Kid Trades His iPod for a Walkman, Reviews It

_45984325_scott_466.jpgI still remember yearning for a walkman, saving my allowance up for months and then carrying my first personal media player just about everywhere I went. Of course that was in the early 80′s, before the advent of the iPod. A 13-year old swapped his iPod Touch for a Walkman and reviewed it over at the BBC.

Scott Campbell wrote:

When I saw it for the first time, its colour also struck me. Nowadays gadgets come in a rainbow of colours but this was only one shade – a bland grey…Personally, I’m relieved I live in the digital age, with bigger choice, more functions and smaller devices. I’m relieved that the majority of technological advancement happened before I was born, as I can’t imagine having to use such basic equipment every day.

Read the full review to see how Scott was dumbfounded by the concept of double-sided tapes and the “normal/metal” switch.

Comments

  1. Sumocat says

    This kid really stretched on the Walkman advantages. My old Walkman only had one headphone port and didn’t come with an AC adapter, but it wasn’t a big gray brick either.

  2. SAM says

    I had one of those. I could listen to my music without
    disturbing/annoying others at work.

    It had a grey vinyl leather-like snap case,
    because you had to open it to flip over the cassette tape.

    I think it ran from 6 AA batteries.
    It came with foam covered metal earphones…great for lightning storms.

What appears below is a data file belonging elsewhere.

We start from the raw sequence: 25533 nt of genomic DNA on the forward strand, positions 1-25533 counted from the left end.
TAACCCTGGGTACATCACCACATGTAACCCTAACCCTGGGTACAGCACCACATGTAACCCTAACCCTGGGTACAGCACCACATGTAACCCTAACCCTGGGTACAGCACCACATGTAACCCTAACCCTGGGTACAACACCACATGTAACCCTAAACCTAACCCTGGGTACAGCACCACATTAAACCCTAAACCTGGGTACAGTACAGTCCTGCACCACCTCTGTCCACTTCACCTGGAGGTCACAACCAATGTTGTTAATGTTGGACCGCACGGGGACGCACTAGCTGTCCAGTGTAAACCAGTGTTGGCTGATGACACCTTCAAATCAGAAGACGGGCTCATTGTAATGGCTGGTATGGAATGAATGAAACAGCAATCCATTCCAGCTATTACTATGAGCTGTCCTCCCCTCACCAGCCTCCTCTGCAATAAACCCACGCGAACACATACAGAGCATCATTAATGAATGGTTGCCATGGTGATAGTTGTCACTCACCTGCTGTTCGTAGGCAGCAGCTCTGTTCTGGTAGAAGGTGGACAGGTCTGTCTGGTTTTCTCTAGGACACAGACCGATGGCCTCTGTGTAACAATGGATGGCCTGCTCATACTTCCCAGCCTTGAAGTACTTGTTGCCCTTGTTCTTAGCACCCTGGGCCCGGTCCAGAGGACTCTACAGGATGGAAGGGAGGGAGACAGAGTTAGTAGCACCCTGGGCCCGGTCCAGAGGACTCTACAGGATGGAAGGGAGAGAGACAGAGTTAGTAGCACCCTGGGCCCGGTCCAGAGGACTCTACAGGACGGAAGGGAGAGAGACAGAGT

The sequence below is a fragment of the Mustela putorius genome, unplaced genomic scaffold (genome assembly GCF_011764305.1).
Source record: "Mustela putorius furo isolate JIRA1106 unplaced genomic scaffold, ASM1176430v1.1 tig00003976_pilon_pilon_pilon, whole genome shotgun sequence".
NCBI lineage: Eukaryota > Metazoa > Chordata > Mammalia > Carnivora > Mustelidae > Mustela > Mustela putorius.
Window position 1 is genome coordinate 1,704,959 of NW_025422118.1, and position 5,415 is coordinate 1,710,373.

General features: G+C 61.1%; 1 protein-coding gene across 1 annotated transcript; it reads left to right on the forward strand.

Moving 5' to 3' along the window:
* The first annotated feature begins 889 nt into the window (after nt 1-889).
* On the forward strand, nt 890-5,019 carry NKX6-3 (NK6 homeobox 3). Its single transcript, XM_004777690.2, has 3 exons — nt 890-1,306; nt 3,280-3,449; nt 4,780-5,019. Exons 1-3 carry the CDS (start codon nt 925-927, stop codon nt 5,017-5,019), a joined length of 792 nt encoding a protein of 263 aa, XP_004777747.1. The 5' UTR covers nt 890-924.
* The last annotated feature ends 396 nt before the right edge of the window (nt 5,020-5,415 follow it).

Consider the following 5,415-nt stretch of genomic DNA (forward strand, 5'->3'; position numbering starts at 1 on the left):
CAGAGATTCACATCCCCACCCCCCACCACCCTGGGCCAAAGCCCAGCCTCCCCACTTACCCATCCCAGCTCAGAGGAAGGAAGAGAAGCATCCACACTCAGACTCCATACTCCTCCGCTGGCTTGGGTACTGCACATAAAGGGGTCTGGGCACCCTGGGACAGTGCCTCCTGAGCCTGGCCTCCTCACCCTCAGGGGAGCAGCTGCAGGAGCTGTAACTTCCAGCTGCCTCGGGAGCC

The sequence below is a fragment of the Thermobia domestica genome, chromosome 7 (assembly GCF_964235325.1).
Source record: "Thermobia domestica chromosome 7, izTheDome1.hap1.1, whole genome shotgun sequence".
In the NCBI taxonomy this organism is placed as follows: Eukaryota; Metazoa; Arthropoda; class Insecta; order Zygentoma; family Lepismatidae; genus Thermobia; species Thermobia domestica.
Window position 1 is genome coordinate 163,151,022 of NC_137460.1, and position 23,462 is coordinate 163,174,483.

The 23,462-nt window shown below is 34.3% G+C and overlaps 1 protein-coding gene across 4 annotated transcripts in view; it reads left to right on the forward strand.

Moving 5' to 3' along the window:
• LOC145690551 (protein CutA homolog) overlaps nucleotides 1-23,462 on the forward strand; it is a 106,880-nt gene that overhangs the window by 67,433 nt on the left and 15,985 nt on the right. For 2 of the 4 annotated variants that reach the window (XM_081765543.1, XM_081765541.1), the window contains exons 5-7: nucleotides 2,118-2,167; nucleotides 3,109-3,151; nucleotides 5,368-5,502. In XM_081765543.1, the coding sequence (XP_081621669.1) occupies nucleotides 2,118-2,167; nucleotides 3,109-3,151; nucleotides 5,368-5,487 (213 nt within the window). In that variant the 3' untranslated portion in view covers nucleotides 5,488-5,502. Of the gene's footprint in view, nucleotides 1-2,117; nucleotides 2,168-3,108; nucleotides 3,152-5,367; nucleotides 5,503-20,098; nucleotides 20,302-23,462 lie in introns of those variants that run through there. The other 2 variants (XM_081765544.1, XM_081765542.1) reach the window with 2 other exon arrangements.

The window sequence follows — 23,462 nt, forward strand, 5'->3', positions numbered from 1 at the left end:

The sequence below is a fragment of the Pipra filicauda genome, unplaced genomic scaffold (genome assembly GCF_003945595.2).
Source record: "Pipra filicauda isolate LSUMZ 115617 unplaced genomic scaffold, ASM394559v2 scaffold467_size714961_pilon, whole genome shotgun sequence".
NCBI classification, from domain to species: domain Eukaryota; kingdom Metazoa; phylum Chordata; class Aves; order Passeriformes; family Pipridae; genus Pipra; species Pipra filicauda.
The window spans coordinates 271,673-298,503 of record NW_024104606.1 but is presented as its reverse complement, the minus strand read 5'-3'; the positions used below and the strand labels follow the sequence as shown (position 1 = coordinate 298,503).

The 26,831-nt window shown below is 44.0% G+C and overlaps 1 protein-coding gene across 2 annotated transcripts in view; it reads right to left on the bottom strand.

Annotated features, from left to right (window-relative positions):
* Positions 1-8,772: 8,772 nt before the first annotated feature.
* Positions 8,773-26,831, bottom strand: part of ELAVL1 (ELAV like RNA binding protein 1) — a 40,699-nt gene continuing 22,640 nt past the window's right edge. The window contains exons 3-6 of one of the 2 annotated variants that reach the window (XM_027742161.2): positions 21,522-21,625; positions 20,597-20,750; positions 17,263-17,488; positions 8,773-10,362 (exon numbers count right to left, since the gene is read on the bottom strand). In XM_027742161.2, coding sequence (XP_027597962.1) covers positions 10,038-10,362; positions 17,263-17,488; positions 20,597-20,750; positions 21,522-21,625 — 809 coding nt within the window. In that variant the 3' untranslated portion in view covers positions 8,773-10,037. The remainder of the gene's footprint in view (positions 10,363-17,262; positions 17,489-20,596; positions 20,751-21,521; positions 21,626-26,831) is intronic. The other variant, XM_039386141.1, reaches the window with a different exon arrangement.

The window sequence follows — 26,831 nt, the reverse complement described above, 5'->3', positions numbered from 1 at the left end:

I was lucky and purchased a record player(a thing to decode those funny round black discs) that had a radio AND cassette redorder/player.

    They talk about downloading MP3s nowadays,
    we had to “aquire” our music the old fashioned way,
    record it onto cassette tape from the radio…

  3. CLC says

    I don’t remember when the Walkman came out. (I was born in 1985.) But I do remember all the trials and tribulations of using cassettes. LOL. I also remember the record players since my mother’s favorite music came on those. I remember when it switched over to CD’s… I didn’t like the CD, at first, because they skipped so badly when you even took a step! Also, though the ability to skip past whole songs with one click was nice, the lack of a fast forward in the early CD players was annoying when listening to audio books.

    I am nostalgic about the days of cassettes; but I’m glad to have my MP3 players.

  4. remo26 says

    It’s funny to realize that some of the terms that we use to describe the technology date the experience, and yet really aren’t so different from today’s technology.

    The one that struck me was “recording from the radio to cassette” as opposed to “downloading.” These really are the same process, except in the case of the old tech the recording medium has a slower linear recording mechanism, the recording selection is determined by the sender (radio station) instead of the receiver (user), and transmission quality is determined by the radio broadcast signal.

    This exemplefies how form followed function. Except for copyright laws and the economics of the music industry, there’s no reason why there couldn’t have been radio stations that played music for “downloading” with some kind of remuneration scheme, but this was not the purpose of radio at the time. If you consider satellite radio today, with the endless number of specialty programming, the two approaches have merged to a large extent.

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